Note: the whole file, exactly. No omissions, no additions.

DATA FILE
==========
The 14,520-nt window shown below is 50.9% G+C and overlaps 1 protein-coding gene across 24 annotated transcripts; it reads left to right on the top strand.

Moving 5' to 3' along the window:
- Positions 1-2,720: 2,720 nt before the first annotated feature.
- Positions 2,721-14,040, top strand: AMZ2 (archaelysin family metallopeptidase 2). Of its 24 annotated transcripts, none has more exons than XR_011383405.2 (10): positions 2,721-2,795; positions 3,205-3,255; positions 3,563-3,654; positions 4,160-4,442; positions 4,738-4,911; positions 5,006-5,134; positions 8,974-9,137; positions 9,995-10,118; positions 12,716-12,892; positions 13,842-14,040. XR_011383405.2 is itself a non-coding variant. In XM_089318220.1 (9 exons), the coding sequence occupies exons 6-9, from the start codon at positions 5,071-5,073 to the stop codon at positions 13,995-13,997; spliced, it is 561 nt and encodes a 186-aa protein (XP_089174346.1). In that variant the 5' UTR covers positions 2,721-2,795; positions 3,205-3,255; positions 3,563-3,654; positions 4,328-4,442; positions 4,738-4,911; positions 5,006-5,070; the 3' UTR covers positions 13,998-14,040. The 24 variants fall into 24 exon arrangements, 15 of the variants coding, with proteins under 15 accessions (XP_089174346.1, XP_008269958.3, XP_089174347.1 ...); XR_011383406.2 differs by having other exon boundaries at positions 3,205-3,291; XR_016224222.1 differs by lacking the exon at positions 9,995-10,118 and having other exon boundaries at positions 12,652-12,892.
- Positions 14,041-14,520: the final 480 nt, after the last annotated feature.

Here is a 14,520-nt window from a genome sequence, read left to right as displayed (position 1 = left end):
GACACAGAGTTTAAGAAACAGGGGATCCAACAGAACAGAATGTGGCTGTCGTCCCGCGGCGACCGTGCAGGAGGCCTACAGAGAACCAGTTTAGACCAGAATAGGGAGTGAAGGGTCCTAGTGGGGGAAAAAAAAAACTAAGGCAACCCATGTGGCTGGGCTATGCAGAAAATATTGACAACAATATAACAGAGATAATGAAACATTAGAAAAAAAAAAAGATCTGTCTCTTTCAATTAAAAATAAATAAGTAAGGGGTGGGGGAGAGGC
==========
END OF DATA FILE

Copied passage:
The 14,520-nt window shown below is 50.9% G+C and overlaps 1 protein-coding gene across 24 annotated transcripts; it reads left to right on the top strand.

Moving 5' to 3' along the window:
- Positions 1-2,720: 2,720 nt before the first annotated feature.
- Positions 2,721-14,040, top strand: AMZ2 (archaelysin family metallopeptidase 2). Of its 24 annotated transcripts, none has more exons than XR_011383405.2 (10): positions 2,721-2,795; positions 3,205-3,255; positions 3,563-3,654; positions 4,160-4,442; positions 4,738-4,911; positions 5,006-5,134; positions 8,974-9,137; positions 9,995-10,118; positions 12,716-12,892; positions 13,842-14,040. XR_011383405.2 is itself a non-coding variant. In XM_089318220.1 (9 exons), the coding sequence occupies exons 6-9, from the start codon at positions 5,071-5,073 to the stop codon at positions 13,995-13,997; spliced, it is 561 nt and encodes a 186-aa protein (XP_089174346.1). In that variant the 5' UTR covers positions 2,721-2,795; positions 3,205-3,255; positions 3,563-3,654; positions 4,328-4,442; positions 4,738-4,911; positions 5,006-5,070; the 3' UTR covers positions 13,998-14,040. The 24 variants fall into 24 exon arrangements, 15 of the variants coding, with proteins under 15 accessions (XP_089174346.1, XP_008269958.3, XP_089174347.1 ...); XR_011383406.2 differs by having other exon boundaries at positions 3,205-3,291; XR_016224222.1 differs by lacking the exon at positions 9,995-10,118 and having other exon boundaries at positions 12,652-12,892.
- Positions 14,041-14,520: the final 480 nt, after the last annotated feature.

Here is a 14,520-nt window from a genome sequence, read left to right as displayed (position 1 = left end):
GACACAGAGTTTAAGAAACAGGGGATCCAACAGAACAGAATGTGGCTGTCGTCCCGCGGCGACCGTGCAGGAGGCCTACAGAGAACCAGTTTAGACCAGAATAGGGAGTGAAGGGTCCTAGTGGGGGAAAAAAAAAACTAAGGCAACCCATGTGGCTGGGCTATGCAGAAAATATTGACAACAATATAACAGAGATAATGAAACATTAGAAAAAAAAAAAGATCTGTCTCTTTCAATTAAAAATAAATAAGTAAGGGGTGGGGGAGAGGC